Monday, August 28, 2017

History is All You Left Me by Adam Silvera

An absolute tearjerker. Adam Silvera is really good at building complex characters. This story is about relationships; friendships, parents & children, first love, and ultimately about dealing with the breakdown or loss of those relationships. I like the way the story is told in two alternating timelines, the days before, leading up to Theo's death (not a spoiler, you know from the book jacket that he is going to die), and then the days after, starting with a few days after his death.
The style of storytelling really draws you in to the main character, Griffin, as everything is told from the way he sees it, almost like a diary. He is "talking" to Theo  and telling him their story and the events as they unfold afterward. We only know what happens or how other people feel and act through the lens of Griffin's experience.
I also liked the way the story deals with Griffin's OCD. Since we are in his head a lot we can really see the thought processes behind the compulsions. At times I cringed or had to put the book down and walk away for awhile because I couldn't watch Griffin make another mistake or because my heart was breaking too much for him and I needed a break.  I have a tendency to overly empathize with characters :-)

Definitely worth the read. YA novel & LGBT friendly.

Wednesday, August 23, 2017

We Never Asked for Wings by Vanessa Diffenbaugh

Such a great book about the struggle of undocumented immigrants, family, and grit. I often hear that grit is the quality missing from teenagers in this generation, but Letty, Alex and several other characters really personify that quality- each in different ways. I loved the way Letty grew as a woman and a mother throughout the story and the way she examined her history and the problems and benefits of living in a multi-generational household.
Interested? Check it out at the MMHS Library :-)

Jane Unlimited by Kristin Cashore

I'm not sure how to review this book without giving away too much. I will say that I was already completely drawn in by the story and felt pretty satisfied with it as a light, fun read when it seemed like everything was tied up in a neat little package. Except I knew the book wasn't over yet because I was only 30% done, so what else could possibly happen?? I can't tell you without the book being no fun. I will say that I was immediately drawn to the very likable, quirky main character, Jane. The exploration of all of the characters and their relationships was well written, interesting, and definitely drew me in. As I kept reading the story the timeline became more complex and thought provoking. I actually stood at the kitchen counter reading last night when my tablet died and I had to be near an outlet for it to charge so I could keep reading :-)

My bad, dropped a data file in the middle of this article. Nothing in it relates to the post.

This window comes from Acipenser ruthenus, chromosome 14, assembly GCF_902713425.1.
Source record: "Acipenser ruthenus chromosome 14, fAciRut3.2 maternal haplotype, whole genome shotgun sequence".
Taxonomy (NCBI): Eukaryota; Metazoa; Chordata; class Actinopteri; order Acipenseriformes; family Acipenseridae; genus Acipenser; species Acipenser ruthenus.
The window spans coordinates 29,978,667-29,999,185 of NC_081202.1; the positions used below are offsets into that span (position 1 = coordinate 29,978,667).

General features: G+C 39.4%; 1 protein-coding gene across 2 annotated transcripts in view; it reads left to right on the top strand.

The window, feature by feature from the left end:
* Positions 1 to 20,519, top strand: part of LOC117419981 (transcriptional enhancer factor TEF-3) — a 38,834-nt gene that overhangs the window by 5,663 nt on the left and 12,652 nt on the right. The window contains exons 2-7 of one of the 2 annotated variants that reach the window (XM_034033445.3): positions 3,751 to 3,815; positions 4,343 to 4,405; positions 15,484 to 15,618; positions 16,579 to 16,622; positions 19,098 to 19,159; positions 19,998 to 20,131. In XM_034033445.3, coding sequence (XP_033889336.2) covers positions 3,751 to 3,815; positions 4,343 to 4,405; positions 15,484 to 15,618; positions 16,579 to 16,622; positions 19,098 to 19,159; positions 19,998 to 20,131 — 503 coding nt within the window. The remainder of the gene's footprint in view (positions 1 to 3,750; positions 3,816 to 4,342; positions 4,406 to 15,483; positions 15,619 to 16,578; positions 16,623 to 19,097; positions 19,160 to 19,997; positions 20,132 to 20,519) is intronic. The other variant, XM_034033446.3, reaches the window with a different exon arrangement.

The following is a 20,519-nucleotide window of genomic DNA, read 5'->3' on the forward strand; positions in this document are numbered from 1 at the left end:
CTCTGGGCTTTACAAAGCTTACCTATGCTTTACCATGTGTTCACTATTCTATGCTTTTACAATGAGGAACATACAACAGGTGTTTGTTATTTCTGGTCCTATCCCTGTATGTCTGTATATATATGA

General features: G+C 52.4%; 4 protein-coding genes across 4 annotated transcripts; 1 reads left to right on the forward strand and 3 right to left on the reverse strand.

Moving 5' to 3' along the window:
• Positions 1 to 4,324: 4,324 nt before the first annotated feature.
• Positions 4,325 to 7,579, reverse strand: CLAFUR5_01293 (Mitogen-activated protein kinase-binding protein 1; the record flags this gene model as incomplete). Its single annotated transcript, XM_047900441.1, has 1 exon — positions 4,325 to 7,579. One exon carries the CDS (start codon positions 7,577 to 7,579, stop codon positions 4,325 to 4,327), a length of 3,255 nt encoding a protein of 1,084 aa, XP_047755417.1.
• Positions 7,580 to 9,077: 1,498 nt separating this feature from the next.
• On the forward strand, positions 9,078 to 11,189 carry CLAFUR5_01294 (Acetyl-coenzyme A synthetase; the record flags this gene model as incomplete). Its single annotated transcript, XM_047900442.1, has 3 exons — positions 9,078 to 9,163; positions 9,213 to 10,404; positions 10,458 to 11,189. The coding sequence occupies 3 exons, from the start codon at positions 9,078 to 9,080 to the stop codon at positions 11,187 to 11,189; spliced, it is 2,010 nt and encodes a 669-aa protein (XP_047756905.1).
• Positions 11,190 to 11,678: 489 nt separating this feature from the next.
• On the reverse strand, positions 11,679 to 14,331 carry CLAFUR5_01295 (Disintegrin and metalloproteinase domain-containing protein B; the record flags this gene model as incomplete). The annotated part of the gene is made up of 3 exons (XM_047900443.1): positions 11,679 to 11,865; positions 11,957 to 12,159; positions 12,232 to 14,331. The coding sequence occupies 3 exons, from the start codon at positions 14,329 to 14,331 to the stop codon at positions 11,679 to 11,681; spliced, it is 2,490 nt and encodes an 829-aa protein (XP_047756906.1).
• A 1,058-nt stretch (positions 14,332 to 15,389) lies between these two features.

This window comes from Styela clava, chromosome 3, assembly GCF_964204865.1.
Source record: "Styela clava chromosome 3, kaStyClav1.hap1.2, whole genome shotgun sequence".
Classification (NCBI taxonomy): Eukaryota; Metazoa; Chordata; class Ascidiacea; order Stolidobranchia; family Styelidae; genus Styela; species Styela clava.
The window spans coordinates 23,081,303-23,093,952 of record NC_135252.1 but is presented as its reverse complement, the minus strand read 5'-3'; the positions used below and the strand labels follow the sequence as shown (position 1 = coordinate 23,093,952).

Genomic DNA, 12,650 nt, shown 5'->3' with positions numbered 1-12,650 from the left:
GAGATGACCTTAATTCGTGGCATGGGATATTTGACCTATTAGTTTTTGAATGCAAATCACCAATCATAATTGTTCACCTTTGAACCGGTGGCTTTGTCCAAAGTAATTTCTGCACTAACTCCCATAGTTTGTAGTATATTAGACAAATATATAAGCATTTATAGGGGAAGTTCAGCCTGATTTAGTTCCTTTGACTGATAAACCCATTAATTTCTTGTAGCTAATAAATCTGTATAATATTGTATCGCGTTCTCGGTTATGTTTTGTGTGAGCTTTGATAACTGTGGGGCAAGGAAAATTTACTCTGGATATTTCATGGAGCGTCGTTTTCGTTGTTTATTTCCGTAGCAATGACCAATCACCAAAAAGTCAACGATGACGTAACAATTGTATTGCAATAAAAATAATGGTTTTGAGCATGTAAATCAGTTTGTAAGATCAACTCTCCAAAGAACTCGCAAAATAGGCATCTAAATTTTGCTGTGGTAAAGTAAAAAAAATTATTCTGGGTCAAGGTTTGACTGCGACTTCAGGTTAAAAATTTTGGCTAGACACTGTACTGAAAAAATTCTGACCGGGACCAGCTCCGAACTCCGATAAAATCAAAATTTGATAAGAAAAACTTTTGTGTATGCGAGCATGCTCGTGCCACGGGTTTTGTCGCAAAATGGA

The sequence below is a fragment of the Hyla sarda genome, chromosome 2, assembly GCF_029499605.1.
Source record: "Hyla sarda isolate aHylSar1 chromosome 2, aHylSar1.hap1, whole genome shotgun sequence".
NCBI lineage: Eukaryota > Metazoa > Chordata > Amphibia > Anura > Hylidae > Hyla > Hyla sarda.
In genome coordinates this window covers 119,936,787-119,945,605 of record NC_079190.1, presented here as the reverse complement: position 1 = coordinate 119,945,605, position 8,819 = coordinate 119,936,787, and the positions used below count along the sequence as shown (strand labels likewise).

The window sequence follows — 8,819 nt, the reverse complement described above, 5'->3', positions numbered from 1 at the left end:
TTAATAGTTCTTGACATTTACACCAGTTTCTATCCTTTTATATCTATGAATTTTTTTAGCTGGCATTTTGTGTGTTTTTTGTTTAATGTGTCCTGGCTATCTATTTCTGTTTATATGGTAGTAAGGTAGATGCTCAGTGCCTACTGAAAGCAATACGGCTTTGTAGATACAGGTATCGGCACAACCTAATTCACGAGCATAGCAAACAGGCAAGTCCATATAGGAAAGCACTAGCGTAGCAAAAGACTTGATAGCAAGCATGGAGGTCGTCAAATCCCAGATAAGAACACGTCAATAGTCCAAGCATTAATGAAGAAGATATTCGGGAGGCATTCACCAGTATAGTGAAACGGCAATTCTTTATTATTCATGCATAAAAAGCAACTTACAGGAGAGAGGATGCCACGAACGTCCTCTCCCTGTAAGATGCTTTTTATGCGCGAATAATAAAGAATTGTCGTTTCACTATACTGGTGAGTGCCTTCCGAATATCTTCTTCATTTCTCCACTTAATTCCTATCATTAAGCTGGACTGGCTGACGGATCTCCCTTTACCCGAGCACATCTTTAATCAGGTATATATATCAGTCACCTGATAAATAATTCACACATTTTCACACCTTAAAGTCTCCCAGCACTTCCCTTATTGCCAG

UPDATE: I read this book as an Early Reader's Edition. It will be available in the MMHS Library later this school year (2017-2018).

Tuesday, August 22, 2017

Annexed by Sharon Dogar

A fictionalized Anne Frank story:

A new twist on the story of the Franks and Van Pels, this time told through Peter's viewpoint. While much was documented by Anne in her diary, the author can only speculate about how Peter felt. Sharon Dogar does a brilliant job of bringing Peter's voice to life. His thoughts and feelings seem to fit in well with what we already know from Anne's POV. 
I actually read this with my high school students in our Book Club and am eager to hear what they have to say at our next meeting. I would definitely recommend this book to other high school libraries.

UPDATE: As I hoped, my students really enjoyed this book & many also read Anne Frank's diary (The Diary of a Young Girl) so we were able to discuss & compare the books. Interest in this topic also led to a field trip to the Museum of Tolerance in Los Angeles- a very powerful day. If you have the ability to go there I highly recommend it.